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Kenai Fjords National Park

Posted by on August 22, 2015


Kenai Fjords National park is 607,805 acres of unspoiled wilderness on the southeast coast of Alaska’s Kenai Peninsula. There are three ways you can visit the park in Seward: 1. Take a cruise, 2. Go to the visitor center in downtown Seward and do a Ranger Walk (the Ranger Walk isn’t technically in the NP), and 3. Go to the Exit Glacier portion of the park (this is the only part of the park you can drive to). We did all three of these things! I posted about the cruise in a separate post because it would have made this post too long.

We did our Ranger Walk on a beautiful Sunday afternoon.


The Ranger Walk is only offered on Sunday afternoon and is geared toward kids. Our ranger was a college student working on her Master’s degree in Zoology. It was at this point our 15 year old decided maybe rangers weren’t all that bad.


The boys had a great time walking along the shore line learning about glaciers and fjords and what kinds of things rangers do. They also earned their Fjords Ranger Patch!

We went to the Exit Glacier portion of the park twice.


The first time we went we did the easy one mile hike to the Exit Glacier viewing area.


The boys did the Explorer Packs on this visit. The NP lets you check out a backpack that has all kinds of activities you can choose from. Alex kept track of water temperature in different places during the hike and Nicholas identified several plants and trees. This got them the Glacier Patch!


The trail was a great path with stairs. This was our first glimpse of the glacier while on the hike.


This is as close to Exit Glacier that you can get. They’ve got it all roped off.


We saw this little guy on the way back down. He’s a red backed vole. He was amazingly not afraid of us. I walked right by him on the path.


Here’s a picture of the glacier washout. All of the water running off the glacier runs through there. People camp out there too. I wouldn’t. It’s all rocky and prone to high water. That just doesn’t sound like a good time to me.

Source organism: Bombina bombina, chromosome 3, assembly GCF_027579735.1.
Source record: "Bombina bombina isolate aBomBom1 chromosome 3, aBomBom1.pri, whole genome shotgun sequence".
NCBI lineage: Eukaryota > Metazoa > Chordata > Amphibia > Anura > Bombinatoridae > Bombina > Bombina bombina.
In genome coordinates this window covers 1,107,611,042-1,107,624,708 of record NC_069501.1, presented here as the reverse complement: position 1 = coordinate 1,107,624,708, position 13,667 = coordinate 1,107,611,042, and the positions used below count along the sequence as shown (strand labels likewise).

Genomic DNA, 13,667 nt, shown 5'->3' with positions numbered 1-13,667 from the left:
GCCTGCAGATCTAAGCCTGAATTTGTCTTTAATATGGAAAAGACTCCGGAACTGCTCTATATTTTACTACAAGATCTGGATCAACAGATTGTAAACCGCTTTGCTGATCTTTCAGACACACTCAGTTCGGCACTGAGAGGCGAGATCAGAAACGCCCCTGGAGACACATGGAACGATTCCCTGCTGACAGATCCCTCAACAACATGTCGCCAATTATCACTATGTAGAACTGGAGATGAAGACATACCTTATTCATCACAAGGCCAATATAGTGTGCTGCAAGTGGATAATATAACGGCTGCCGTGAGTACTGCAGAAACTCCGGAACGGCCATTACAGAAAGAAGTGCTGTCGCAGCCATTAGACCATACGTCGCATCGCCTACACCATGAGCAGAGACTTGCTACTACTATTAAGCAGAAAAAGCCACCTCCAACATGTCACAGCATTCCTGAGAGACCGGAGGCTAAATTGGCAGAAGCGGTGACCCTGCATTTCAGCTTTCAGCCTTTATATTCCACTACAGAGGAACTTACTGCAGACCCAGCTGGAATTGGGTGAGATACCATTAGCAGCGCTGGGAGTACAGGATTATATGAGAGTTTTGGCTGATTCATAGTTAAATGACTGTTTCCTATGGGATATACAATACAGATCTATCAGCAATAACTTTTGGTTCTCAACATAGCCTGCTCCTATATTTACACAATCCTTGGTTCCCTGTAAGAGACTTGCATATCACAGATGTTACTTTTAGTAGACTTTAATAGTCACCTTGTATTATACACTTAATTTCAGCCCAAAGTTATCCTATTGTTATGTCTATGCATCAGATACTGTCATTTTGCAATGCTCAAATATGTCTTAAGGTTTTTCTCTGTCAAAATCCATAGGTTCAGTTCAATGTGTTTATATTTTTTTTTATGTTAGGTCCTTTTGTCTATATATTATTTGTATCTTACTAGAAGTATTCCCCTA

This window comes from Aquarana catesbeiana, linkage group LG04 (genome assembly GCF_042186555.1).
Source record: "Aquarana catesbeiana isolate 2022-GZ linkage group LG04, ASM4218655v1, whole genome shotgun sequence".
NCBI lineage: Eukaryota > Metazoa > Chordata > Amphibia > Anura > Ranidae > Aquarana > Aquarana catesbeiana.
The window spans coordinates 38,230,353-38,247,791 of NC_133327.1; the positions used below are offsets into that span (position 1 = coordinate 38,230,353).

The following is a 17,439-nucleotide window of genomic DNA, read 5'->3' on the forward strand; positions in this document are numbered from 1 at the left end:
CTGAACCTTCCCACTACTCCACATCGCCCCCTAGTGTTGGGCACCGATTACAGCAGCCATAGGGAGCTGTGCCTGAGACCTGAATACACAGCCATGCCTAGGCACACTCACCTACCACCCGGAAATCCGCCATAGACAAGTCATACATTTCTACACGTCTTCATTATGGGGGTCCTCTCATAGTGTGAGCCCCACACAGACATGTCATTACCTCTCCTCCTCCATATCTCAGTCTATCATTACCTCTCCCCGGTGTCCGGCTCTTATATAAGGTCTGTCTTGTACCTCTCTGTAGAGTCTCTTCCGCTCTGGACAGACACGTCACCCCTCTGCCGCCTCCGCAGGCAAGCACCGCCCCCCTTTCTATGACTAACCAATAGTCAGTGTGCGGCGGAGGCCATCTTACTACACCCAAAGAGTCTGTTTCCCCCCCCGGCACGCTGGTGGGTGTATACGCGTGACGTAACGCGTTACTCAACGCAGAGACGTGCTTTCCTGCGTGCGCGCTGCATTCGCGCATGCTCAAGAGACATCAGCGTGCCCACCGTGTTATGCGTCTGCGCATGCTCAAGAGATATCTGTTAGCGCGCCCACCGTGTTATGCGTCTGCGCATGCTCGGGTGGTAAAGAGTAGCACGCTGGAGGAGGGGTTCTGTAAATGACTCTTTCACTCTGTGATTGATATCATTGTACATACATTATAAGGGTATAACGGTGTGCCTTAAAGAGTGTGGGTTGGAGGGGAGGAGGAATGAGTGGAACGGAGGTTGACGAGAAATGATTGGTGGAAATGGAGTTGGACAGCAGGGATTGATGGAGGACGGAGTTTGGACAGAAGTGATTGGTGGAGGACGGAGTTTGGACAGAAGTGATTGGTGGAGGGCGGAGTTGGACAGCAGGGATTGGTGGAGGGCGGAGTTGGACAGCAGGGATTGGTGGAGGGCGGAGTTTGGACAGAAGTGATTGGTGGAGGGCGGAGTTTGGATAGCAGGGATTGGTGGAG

Now, I like to keep it real for you so I’m going to tell you about the hardest hike we’ve made on this trip so far. And boy is it a doozy.

The second time we went to the Exit Glacier area we decided to do the Harding Icefield Trail. We planned ahead and brought our hike packs with water and snacks…we even brought a couple of jackets because on prior hikes we’d run into rain and cold on top of the mountain. Remember Whistler Mountain in the Oh Canada post? This hike is an eight and a half mile (round trip) hike. It gains 1,000 feet per mile on the way up.


It started off great!! A gentle upward hike through the forest to the trail board where you’re supposed to check in and out so the park can keep track of everyone. The up started right after the trail board. It was still pretty gentle. We’ve decided the NP was trying to lull us into a false sense of security.


We would hike a while then stop and rest a few minutes. The little boys decided to do the Explorers workbook (which is meant for 13+ years) this time so they could get all four of the available badges offered at this NP. They would work on it during our breaks.


Everyone was still feeling pretty good about the hike here. We’d gone maybe a mile…but we thought we’d gone farther than that.


The views were amazing. We would huff and puff up to a flat-ish place and look up and see things like what’s in the photo above. When they said the trail gains 1,000 feet every mile, they weren’t joking. Right around here we got to a place in the hike that had a trail marker that told us we still had over two miles left in the hike. We were really feeling it. We were hot, our legs were wobbly, and the trail was more advanced than what we had ever hiked before.


We talked to some people coming down the trail and they assured us that the hard part was almost over. If we just make it up the switchbacks, we’d be home free…the trail would flatten out. So, we pushed on after taking in the great view.


The views during this entire hike were breathtaking. It’s hard to be in a bad mood when you’re surrounded by the wild beauty of Alaska. It was during the switchbacks that Jerl’s legs started cramping up and we all started to really feel the burn. If you work out, think about a leg day that you pushed yourself way too hard…that’s where we were and we still had about 2 more miles of up to go. Any normal family would have called it quits and gone back down while they could still move. Not us though. Oh, no…we kept getting told how we were soooo close and how if we made it up to this certain point it all flattens out. We didn’t’ want to wimp out so close to the finish.


We met up with this marmot. He chirped and chattered at us the whole time we shuffled by him. He was super cute!